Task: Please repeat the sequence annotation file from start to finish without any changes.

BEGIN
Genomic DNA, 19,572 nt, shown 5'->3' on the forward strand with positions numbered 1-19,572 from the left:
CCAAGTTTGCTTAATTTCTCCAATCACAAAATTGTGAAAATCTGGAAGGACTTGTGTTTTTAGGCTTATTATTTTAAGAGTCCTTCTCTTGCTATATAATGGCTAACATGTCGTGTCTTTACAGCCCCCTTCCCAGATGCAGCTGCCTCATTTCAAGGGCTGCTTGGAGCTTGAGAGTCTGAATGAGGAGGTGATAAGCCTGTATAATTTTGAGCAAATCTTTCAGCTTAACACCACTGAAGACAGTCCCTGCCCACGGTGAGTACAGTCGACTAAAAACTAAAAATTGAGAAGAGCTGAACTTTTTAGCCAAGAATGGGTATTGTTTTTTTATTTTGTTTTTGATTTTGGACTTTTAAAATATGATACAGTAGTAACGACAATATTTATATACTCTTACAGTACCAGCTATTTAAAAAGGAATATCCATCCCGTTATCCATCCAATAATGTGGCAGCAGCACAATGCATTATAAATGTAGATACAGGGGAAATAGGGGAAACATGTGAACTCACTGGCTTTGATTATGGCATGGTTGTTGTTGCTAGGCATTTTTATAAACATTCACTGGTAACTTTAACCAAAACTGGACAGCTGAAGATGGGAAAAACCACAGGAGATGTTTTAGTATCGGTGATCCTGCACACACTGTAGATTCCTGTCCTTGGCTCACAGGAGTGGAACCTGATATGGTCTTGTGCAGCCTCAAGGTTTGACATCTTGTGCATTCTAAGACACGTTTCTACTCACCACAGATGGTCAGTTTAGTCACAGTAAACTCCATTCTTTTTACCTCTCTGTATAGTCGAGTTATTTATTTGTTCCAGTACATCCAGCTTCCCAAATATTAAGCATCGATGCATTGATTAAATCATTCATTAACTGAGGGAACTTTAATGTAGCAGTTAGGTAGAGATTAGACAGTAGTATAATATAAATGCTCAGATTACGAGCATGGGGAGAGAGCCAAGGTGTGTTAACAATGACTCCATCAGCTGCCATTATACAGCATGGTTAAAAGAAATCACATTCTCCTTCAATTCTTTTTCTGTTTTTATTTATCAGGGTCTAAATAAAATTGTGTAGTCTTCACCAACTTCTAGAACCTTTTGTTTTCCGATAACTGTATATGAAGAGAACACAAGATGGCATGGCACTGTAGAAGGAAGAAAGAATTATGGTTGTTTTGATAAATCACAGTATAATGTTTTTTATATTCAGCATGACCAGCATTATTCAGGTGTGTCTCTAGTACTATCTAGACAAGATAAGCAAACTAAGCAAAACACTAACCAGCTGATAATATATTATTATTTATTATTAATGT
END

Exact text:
Genomic DNA, 19,572 nt, shown 5'->3' on the forward strand with positions numbered 1-19,572 from the left:
CCAAGTTTGCTTAATTTCTCCAATCACAAAATTGTGAAAATCTGGAAGGACTTGTGTTTTTAGGCTTATTATTTTAAGAGTCCTTCTCTTGCTATATAATGGCTAACATGTCGTGTCTTTACAGCCCCCTTCCCAGATGCAGCTGCCTCATTTCAAGGGCTGCTTGGAGCTTGAGAGTCTGAATGAGGAGGTGATAAGCCTGTATAATTTTGAGCAAATCTTTCAGCTTAACACCACTGAAGACAGTCCCTGCCCACGGTGAGTACAGTCGACTAAAAACTAAAAATTGAGAAGAGCTGAACTTTTTAGCCAAGAATGGGTATTGTTTTTTTATTTTGTTTTTGATTTTGGACTTTTAAAATATGATACAGTAGTAACGACAATATTTATATACTCTTACAGTACCAGCTATTTAAAAAGGAATATCCATCCCGTTATCCATCCAATAATGTGGCAGCAGCACAATGCATTATAAATGTAGATACAGGGGAAATAGGGGAAACATGTGAACTCACTGGCTTTGATTATGGCATGGTTGTTGTTGCTAGGCATTTTTATAAACATTCACTGGTAACTTTAACCAAAACTGGACAGCTGAAGATGGGAAAAACCACAGGAGATGTTTTAGTATCGGTGATCCTGCACACACTGTAGATTCCTGTCCTTGGCTCACAGGAGTGGAACCTGATATGGTCTTGTGCAGCCTCAAGGTTTGACATCTTGTGCATTCTAAGACACGTTTCTACTCACCACAGATGGTCAGTTTAGTCACAGTAAACTCCATTCTTTTTACCTCTCTGTATAGTCGAGTTATTTATTTGTTCCAGTACATCCAGCTTCCCAAATATTAAGCATCGATGCATTGATTAAATCATTCATTAACTGAGGGAACTTTAATGTAGCAGTTAGGTAGAGATTAGACAGTAGTATAATATAAATGCTCAGATTACGAGCATGGGGAGAGAGCCAAGGTGTGTTAACAATGACTCCATCAGCTGCCATTATACAGCATGGTTAAAAGAAATCACATTCTCCTTCAATTCTTTTTCTGTTTTTATTTATCAGGGTCTAAATAAAATTGTGTAGTCTTCACCAACTTCTAGAACCTTTTGTTTTCCGATAACTGTATATGAAGAGAACACAAGATGGCATGGCACTGTAGAAGGAAGAAAGAATTATGGTTGTTTTGATAAATCACAGTATAATGTTTTTTATATTCAGCATGACCAGCATTATTCAGGTGTGTCTCTAGTACTATCTAGACAAGATAAGCAAACTAAGCAAAACACTAACCAGCTGATAATATATTATTATTTATTATTAATGT